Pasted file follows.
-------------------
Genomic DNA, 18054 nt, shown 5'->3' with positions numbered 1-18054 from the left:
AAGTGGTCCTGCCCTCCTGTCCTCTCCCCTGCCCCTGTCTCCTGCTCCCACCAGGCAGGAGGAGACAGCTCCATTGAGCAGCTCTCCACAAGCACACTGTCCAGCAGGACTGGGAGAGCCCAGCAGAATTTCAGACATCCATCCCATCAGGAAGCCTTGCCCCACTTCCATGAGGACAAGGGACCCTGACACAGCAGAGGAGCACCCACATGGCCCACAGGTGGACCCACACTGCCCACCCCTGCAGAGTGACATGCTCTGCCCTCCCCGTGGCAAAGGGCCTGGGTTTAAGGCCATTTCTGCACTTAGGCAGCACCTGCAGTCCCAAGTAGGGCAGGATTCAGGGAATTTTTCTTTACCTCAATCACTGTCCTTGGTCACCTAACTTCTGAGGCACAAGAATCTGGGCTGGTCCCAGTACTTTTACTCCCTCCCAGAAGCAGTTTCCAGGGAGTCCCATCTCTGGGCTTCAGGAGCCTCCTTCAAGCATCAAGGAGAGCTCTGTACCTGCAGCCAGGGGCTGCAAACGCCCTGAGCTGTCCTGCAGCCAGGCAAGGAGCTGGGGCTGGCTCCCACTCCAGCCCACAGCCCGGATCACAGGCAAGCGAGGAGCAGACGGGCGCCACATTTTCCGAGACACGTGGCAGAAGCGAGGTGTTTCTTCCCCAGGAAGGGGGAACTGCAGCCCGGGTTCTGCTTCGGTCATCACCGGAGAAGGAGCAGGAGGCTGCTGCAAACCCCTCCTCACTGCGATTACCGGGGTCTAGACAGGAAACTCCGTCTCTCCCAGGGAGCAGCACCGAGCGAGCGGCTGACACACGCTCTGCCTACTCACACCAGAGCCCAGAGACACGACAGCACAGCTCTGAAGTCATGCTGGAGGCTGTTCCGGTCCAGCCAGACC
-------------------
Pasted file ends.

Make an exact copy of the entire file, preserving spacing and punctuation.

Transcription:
Genomic DNA, 18054 nt, shown 5'->3' with positions numbered 1-18054 from the left:
AAGTGGTCCTGCCCTCCTGTCCTCTCCCCTGCCCCTGTCTCCTGCTCCCACCAGGCAGGAGGAGACAGCTCCATTGAGCAGCTCTCCACAAGCACACTGTCCAGCAGGACTGGGAGAGCCCAGCAGAATTTCAGACATCCATCCCATCAGGAAGCCTTGCCCCACTTCCATGAGGACAAGGGACCCTGACACAGCAGAGGAGCACCCACATGGCCCACAGGTGGACCCACACTGCCCACCCCTGCAGAGTGACATGCTCTGCCCTCCCCGTGGCAAAGGGCCTGGGTTTAAGGCCATTTCTGCACTTAGGCAGCACCTGCAGTCCCAAGTAGGGCAGGATTCAGGGAATTTTTCTTTACCTCAATCACTGTCCTTGGTCACCTAACTTCTGAGGCACAAGAATCTGGGCTGGTCCCAGTACTTTTACTCCCTCCCAGAAGCAGTTTCCAGGGAGTCCCATCTCTGGGCTTCAGGAGCCTCCTTCAAGCATCAAGGAGAGCTCTGTACCTGCAGCCAGGGGCTGCAAACGCCCTGAGCTGTCCTGCAGCCAGGCAAGGAGCTGGGGCTGGCTCCCACTCCAGCCCACAGCCCGGATCACAGGCAAGCGAGGAGCAGACGGGCGCCACATTTTCCGAGACACGTGGCAGAAGCGAGGTGTTTCTTCCCCAGGAAGGGGGAACTGCAGCCCGGGTTCTGCTTCGGTCATCACCGGAGAAGGAGCAGGAGGCTGCTGCAAACCCCTCCTCACTGCGATTACCGGGGTCTAGACAGGAAACTCCGTCTCTCCCAGGGAGCAGCACCGAGCGAGCGGCTGACACACGCTCTGCCTACTCACACCAGAGCCCAGAGACACGACAGCACAGCTCTGAAGTCATGCTGGAGGCTGTTCCGGTCCAGCCAGACC